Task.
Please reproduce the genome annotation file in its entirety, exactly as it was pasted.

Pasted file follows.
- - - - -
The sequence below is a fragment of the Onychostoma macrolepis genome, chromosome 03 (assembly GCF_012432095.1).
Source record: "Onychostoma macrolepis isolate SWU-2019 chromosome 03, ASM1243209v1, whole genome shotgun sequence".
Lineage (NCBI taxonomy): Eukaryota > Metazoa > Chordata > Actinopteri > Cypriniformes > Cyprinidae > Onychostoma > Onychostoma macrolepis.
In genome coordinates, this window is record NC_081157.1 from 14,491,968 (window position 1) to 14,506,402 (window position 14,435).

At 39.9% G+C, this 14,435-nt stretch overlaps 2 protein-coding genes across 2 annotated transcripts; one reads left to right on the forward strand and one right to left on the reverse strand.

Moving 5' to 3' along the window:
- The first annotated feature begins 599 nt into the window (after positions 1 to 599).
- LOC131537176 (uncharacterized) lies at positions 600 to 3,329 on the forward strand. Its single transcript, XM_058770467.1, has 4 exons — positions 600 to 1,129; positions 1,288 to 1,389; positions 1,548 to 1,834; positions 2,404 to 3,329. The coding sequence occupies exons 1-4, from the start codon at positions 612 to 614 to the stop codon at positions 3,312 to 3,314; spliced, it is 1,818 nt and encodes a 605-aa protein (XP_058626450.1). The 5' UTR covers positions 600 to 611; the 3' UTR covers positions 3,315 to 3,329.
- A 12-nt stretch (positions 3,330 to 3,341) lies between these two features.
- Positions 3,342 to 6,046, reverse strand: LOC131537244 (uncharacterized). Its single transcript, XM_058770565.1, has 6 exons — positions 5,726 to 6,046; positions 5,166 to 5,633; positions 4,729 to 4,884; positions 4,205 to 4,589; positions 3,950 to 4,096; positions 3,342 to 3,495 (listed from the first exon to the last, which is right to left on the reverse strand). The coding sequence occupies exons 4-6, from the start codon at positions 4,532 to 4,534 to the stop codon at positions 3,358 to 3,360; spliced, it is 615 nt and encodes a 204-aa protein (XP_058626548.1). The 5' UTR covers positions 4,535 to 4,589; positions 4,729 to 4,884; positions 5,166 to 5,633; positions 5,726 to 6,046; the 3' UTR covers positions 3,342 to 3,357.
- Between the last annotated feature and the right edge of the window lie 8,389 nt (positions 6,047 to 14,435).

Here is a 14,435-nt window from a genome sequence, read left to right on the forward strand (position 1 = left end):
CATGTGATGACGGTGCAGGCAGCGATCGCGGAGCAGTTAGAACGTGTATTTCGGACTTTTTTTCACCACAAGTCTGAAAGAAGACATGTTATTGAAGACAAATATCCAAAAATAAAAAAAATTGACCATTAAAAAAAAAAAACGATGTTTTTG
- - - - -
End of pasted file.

The sequence below is a fragment of the Onychostoma macrolepis genome, chromosome 03 (assembly GCF_012432095.1).
Source record: "Onychostoma macrolepis isolate SWU-2019 chromosome 03, ASM1243209v1, whole genome shotgun sequence".
Lineage (NCBI taxonomy): Eukaryota > Metazoa > Chordata > Actinopteri > Cypriniformes > Cyprinidae > Onychostoma > Onychostoma macrolepis.
In genome coordinates, this window is record NC_081157.1 from 14,491,968 (window position 1) to 14,506,402 (window position 14,435).

At 39.9% G+C, this 14,435-nt stretch overlaps 2 protein-coding genes across 2 annotated transcripts; one reads left to right on the forward strand and one right to left on the reverse strand.

Moving 5' to 3' along the window:
- The first annotated feature begins 599 nt into the window (after positions 1 to 599).
- LOC131537176 (uncharacterized) lies at positions 600 to 3,329 on the forward strand. Its single transcript, XM_058770467.1, has 4 exons — positions 600 to 1,129; positions 1,288 to 1,389; positions 1,548 to 1,834; positions 2,404 to 3,329. The coding sequence occupies exons 1-4, from the start codon at positions 612 to 614 to the stop codon at positions 3,312 to 3,314; spliced, it is 1,818 nt and encodes a 605-aa protein (XP_058626450.1). The 5' UTR covers positions 600 to 611; the 3' UTR covers positions 3,315 to 3,329.
- A 12-nt stretch (positions 3,330 to 3,341) lies between these two features.
- Positions 3,342 to 6,046, reverse strand: LOC131537244 (uncharacterized). Its single transcript, XM_058770565.1, has 6 exons — positions 5,726 to 6,046; positions 5,166 to 5,633; positions 4,729 to 4,884; positions 4,205 to 4,589; positions 3,950 to 4,096; positions 3,342 to 3,495 (listed from the first exon to the last, which is right to left on the reverse strand). The coding sequence occupies exons 4-6, from the start codon at positions 4,532 to 4,534 to the stop codon at positions 3,358 to 3,360; spliced, it is 615 nt and encodes a 204-aa protein (XP_058626548.1). The 5' UTR covers positions 4,535 to 4,589; positions 4,729 to 4,884; positions 5,166 to 5,633; positions 5,726 to 6,046; the 3' UTR covers positions 3,342 to 3,357.
- Between the last annotated feature and the right edge of the window lie 8,389 nt (positions 6,047 to 14,435).

Here is a 14,435-nt window from a genome sequence, read left to right on the forward strand (position 1 = left end):
CATGTGATGACGGTGCAGGCAGCGATCGCGGAGCAGTTAGAACGTGTATTTCGGACTTTTTTTCACCACAAGTCTGAAAGAAGACATGTTATTGAAGACAAATATCCAAAAATAAAAAAAATTGACCATTAAAAAAAAAAAACGATGTTTTTG